Section 10(2) (b) of the Act provides for the abolition of contract labour in an event where the work is of perennial or permanent nature. This provision envisages removing labour after the termination of the contract, but in the case of actual implementation, the workers are employed for an extended period and the enforcement officials are not capable of restricting the use of contract labourers even though it is not in accordance with the law in force.
The provision of ‘equal pay for equal work’ is only on paper and lacks implementation, as the majority of employers pay more for experienced people, and there are biases as to strength, gender etc.
The new labour codes have focused on the part of an “Inspector-cum-Facilitator”, who has been assigned the responsibility of checking for compliance along with facilitating businesses in achieving that compliance. Nonetheless, this notion of an Inspector-cum-Facilitator has confused the industry with added questions rather than providing answers to its implementation. The “facilitator” role seems to be a new element that could clang with the customary responsibilities of an “inspector”. There could be a situation like the reappearance of the unfairness of some certain kinds of “Inspector Raj” under this new system.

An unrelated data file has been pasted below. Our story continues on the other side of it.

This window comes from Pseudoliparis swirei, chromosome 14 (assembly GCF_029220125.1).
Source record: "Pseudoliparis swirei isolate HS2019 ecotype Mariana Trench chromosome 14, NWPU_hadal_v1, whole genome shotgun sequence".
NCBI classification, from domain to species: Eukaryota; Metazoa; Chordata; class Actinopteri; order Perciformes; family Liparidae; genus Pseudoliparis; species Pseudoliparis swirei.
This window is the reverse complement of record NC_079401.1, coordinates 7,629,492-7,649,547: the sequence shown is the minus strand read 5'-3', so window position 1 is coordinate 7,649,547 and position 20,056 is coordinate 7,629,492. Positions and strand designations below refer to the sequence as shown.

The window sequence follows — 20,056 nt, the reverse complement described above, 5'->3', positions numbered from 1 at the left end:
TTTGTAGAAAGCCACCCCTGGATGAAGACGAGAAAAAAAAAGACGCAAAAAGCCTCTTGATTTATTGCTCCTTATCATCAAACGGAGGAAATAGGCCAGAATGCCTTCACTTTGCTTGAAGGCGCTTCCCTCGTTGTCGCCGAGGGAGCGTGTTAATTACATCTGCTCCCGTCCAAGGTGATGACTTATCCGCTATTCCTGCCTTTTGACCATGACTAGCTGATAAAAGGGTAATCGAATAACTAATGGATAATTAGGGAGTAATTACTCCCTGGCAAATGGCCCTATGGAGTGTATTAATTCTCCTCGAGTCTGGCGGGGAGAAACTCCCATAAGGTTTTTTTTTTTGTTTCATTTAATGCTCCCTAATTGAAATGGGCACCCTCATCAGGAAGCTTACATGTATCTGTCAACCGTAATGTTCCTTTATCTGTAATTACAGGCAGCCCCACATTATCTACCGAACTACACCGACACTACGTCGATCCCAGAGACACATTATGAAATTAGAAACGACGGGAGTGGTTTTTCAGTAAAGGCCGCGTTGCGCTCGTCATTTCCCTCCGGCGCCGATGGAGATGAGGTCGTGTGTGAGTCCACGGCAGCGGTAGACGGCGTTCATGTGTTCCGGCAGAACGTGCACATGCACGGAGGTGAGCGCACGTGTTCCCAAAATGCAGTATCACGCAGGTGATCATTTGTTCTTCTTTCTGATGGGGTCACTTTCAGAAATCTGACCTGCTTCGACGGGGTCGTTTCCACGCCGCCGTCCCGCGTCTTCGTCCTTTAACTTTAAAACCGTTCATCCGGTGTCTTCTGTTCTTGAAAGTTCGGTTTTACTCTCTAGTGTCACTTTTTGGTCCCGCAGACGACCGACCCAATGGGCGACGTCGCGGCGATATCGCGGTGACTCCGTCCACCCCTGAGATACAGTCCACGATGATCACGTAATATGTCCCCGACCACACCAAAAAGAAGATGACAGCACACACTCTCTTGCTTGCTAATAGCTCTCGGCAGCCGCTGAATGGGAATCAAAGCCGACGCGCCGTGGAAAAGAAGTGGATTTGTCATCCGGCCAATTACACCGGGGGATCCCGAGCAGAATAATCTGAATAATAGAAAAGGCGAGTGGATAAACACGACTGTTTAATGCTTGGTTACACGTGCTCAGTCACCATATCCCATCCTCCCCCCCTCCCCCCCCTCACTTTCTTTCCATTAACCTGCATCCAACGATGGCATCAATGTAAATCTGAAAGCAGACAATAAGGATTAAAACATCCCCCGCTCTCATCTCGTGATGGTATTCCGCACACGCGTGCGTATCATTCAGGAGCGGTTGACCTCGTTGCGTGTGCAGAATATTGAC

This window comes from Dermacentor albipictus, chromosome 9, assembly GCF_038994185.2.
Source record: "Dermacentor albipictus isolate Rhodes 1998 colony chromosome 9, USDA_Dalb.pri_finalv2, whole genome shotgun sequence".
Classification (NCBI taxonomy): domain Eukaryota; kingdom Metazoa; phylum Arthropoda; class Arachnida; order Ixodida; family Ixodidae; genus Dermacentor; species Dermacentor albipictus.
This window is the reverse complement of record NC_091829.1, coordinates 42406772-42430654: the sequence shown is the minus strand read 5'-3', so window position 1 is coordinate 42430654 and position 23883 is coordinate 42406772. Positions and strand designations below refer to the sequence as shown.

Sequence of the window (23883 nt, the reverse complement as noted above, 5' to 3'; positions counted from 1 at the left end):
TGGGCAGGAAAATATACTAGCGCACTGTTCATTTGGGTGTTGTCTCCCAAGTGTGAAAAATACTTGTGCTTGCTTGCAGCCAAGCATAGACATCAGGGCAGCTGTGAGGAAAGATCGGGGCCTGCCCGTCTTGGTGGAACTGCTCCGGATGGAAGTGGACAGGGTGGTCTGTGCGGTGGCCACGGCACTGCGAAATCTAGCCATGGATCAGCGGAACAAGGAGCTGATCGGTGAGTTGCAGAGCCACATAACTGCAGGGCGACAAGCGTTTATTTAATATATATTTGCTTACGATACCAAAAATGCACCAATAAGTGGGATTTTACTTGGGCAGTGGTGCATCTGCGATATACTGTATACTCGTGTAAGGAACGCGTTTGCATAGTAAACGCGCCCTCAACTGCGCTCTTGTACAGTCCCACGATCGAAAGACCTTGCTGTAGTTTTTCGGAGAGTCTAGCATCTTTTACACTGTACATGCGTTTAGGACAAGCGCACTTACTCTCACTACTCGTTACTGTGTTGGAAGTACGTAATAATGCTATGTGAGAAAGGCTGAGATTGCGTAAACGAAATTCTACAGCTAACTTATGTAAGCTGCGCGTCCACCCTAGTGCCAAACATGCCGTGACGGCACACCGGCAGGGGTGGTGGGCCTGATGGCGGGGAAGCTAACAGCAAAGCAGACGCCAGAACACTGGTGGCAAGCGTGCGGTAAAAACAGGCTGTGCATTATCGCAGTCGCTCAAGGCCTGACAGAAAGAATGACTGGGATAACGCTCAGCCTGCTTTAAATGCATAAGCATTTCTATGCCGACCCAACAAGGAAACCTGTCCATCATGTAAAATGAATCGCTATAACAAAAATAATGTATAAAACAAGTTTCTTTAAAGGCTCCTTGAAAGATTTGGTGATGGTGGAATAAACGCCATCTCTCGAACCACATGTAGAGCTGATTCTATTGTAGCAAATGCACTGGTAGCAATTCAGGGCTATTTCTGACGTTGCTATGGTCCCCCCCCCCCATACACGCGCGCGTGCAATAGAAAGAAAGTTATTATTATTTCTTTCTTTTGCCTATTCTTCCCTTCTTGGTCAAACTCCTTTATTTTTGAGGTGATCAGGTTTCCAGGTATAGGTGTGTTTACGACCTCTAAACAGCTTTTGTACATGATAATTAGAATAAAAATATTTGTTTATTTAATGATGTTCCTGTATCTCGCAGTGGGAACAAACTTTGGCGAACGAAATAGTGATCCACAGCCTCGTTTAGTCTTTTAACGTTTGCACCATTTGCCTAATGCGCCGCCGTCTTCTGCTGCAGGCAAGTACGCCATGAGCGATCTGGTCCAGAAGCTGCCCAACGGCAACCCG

The implementation of employers’ obligations in pandemic-specific situations is vague and differs for different sectors in India.
Solution for the contractual problems faced
The unorganized sector should be provided with benefits and welfare such as maternity allowances, relief in cases of accidents, natural death compensation, and education support for children for higher studies, pensions during the rainy season for relevant sectors, etc. should be made even for unorganized sector workers, and its implementation should be done properly. The government at both levels should frame certain specific schemes to support unorganized workers to fulfil their actual needs and requirements. The government should also encourage and motivate unorganised labourers to register their position, as voluntary registration of workers helps in the identification of genuine beneficiaries.
Role of judiciary in expanding the benefits of social security schemes to the unorganised sector